Date of Award
Honors College Thesis
Although general consumer spending usually decreases during economic recessions, Hill and colleagues (2012) found evidence that women concerned with economic recession demonstrated an increased preference towards purchasing products capable of enhancing physical beauty, thereby allowing them to appear more attractive to mates with resources. Referring to this phenomenon as the lipstick effect, these researchers suggested such purchasing preferences demonstrate evidence for an evolved female mating strategy. The current study was designed to more directly test whether the lipstick effect represents an evolved female mating adaptation by determining if it operates at the level of automaticity, specifically automatic visual attention (Fodor, 1983). Female participants were randomly assigned to a recession prime or control prime condition (via condition-specific writing prompts) and then completed a dot-probe visual attention task that assessed automatic attentional bias toward beauty and non-beauty products. Consistent with the hypothesis that the lipstick effect operates at the level of automatic visual attention, women in the recession prime condition had greater difficulty disengaging their attention from beauty compared to non-beauty products (i.e., automatic attentional adhesion to beauty products relative to non-beauty products); no comparable effects were found for women in the control condition. These findings demonstrate that the lipstick effect operates at the level of automaticity, thereby providing additional evidence that it may be a female-specific mating adaptation.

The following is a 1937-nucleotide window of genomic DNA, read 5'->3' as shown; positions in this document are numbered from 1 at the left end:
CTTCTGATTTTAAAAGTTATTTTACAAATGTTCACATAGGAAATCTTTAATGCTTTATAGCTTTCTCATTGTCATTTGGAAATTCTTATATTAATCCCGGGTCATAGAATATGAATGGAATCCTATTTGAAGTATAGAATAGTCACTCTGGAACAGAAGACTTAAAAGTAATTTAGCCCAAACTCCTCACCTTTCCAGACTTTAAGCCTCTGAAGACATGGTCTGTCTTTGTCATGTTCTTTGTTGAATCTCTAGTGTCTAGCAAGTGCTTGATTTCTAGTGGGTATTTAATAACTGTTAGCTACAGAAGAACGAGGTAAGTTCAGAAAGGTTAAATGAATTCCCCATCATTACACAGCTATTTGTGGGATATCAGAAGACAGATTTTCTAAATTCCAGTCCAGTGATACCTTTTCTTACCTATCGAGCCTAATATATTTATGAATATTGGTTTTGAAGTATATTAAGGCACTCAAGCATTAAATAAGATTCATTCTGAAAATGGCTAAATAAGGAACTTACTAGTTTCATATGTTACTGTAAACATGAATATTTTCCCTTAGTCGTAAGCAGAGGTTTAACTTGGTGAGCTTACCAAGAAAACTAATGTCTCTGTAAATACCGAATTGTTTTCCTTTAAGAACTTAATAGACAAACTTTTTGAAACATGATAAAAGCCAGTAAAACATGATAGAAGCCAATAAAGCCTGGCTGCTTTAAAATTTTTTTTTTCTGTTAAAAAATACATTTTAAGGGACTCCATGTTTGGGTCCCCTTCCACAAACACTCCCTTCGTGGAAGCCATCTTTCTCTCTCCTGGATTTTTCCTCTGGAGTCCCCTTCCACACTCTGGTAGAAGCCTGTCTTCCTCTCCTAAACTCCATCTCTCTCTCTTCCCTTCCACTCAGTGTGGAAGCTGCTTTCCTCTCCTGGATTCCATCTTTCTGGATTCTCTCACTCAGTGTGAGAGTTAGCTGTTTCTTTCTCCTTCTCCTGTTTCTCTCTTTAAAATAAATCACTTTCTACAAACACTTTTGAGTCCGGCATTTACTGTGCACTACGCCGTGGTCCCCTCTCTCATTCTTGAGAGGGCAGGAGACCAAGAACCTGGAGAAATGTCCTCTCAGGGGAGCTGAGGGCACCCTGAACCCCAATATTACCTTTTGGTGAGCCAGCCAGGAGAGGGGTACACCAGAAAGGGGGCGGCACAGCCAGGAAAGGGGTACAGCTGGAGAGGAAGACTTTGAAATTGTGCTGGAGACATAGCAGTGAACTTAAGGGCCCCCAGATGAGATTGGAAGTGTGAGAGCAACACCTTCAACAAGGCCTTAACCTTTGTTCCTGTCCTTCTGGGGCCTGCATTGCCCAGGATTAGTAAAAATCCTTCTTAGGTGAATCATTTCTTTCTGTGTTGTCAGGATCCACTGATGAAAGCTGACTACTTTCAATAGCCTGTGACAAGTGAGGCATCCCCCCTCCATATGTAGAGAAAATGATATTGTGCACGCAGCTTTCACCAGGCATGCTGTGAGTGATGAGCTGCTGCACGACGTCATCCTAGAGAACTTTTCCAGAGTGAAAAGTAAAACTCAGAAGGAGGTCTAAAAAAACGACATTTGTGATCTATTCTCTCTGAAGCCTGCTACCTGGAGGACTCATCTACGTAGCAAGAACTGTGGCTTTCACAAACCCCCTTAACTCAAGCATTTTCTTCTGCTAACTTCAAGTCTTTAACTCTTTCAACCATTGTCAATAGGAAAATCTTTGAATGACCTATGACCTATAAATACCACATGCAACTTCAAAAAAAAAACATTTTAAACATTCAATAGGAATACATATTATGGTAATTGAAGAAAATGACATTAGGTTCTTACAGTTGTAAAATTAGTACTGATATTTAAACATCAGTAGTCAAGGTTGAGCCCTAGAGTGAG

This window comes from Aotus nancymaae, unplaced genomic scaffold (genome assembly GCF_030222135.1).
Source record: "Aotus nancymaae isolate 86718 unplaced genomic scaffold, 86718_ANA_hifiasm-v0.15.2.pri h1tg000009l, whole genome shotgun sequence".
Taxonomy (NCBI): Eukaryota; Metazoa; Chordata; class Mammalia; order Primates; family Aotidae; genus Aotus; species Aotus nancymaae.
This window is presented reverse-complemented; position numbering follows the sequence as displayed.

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Bermond, Aaron M., "The Lipstick Effect Operates at the Level of Automatic Visual Attention" (2016). Honors Theses. 421.